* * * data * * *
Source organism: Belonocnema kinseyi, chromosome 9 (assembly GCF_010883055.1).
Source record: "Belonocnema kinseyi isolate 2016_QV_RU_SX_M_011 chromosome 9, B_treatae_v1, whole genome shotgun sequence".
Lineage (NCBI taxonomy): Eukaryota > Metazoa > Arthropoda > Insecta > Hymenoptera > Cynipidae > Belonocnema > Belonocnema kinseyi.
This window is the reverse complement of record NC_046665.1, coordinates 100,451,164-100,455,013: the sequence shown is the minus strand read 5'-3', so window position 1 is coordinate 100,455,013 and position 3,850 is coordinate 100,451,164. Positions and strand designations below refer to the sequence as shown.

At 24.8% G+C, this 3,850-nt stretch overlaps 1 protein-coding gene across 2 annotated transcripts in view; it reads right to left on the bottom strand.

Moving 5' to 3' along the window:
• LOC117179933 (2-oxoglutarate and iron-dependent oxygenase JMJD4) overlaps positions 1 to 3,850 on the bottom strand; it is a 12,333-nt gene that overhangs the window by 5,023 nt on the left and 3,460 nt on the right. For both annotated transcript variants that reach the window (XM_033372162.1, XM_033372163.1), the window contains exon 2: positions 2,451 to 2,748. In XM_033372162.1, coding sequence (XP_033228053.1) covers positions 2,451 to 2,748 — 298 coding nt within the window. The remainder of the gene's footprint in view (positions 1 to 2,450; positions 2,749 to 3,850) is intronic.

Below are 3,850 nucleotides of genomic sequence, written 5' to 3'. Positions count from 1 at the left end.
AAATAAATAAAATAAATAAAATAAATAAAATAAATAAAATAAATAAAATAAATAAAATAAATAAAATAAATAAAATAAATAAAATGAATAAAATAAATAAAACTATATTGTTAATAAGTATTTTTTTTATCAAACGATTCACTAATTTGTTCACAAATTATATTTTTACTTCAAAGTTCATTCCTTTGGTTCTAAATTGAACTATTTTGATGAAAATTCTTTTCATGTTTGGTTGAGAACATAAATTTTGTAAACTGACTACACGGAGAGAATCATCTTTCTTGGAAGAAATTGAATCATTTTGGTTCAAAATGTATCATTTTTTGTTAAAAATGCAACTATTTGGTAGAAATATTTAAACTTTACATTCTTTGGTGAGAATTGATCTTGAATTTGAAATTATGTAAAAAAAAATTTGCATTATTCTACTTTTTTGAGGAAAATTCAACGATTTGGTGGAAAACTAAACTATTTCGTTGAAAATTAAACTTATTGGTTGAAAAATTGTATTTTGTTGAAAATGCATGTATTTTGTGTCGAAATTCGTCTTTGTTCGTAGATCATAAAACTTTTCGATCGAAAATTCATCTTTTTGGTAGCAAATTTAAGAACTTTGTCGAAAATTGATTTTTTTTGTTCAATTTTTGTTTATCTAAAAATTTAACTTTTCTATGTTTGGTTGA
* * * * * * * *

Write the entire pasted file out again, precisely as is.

Source organism: Belonocnema kinseyi, chromosome 9 (assembly GCF_010883055.1).
Source record: "Belonocnema kinseyi isolate 2016_QV_RU_SX_M_011 chromosome 9, B_treatae_v1, whole genome shotgun sequence".
Lineage (NCBI taxonomy): Eukaryota > Metazoa > Arthropoda > Insecta > Hymenoptera > Cynipidae > Belonocnema > Belonocnema kinseyi.
This window is the reverse complement of record NC_046665.1, coordinates 100,451,164-100,455,013: the sequence shown is the minus strand read 5'-3', so window position 1 is coordinate 100,455,013 and position 3,850 is coordinate 100,451,164. Positions and strand designations below refer to the sequence as shown.

At 24.8% G+C, this 3,850-nt stretch overlaps 1 protein-coding gene across 2 annotated transcripts in view; it reads right to left on the bottom strand.

Moving 5' to 3' along the window:
• LOC117179933 (2-oxoglutarate and iron-dependent oxygenase JMJD4) overlaps positions 1 to 3,850 on the bottom strand; it is a 12,333-nt gene that overhangs the window by 5,023 nt on the left and 3,460 nt on the right. For both annotated transcript variants that reach the window (XM_033372162.1, XM_033372163.1), the window contains exon 2: positions 2,451 to 2,748. In XM_033372162.1, coding sequence (XP_033228053.1) covers positions 2,451 to 2,748 — 298 coding nt within the window. The remainder of the gene's footprint in view (positions 1 to 2,450; positions 2,749 to 3,850) is intronic.

Below are 3,850 nucleotides of genomic sequence, written 5' to 3'. Positions count from 1 at the left end.
AAATAAATAAAATAAATAAAATAAATAAAATAAATAAAATAAATAAAATAAATAAAATAAATAAAATAAATAAAATAAATAAAATGAATAAAATAAATAAAACTATATTGTTAATAAGTATTTTTTTTATCAAACGATTCACTAATTTGTTCACAAATTATATTTTTACTTCAAAGTTCATTCCTTTGGTTCTAAATTGAACTATTTTGATGAAAATTCTTTTCATGTTTGGTTGAGAACATAAATTTTGTAAACTGACTACACGGAGAGAATCATCTTTCTTGGAAGAAATTGAATCATTTTGGTTCAAAATGTATCATTTTTTGTTAAAAATGCAACTATTTGGTAGAAATATTTAAACTTTACATTCTTTGGTGAGAATTGATCTTGAATTTGAAATTATGTAAAAAAAAATTTGCATTATTCTACTTTTTTGAGGAAAATTCAACGATTTGGTGGAAAACTAAACTATTTCGTTGAAAATTAAACTTATTGGTTGAAAAATTGTATTTTGTTGAAAATGCATGTATTTTGTGTCGAAATTCGTCTTTGTTCGTAGATCATAAAACTTTTCGATCGAAAATTCATCTTTTTGGTAGCAAATTTAAGAACTTTGTCGAAAATTGATTTTTTTTGTTCAATTTTTGTTTATCTAAAAATTTAACTTTTCTATGTTTGGTTGA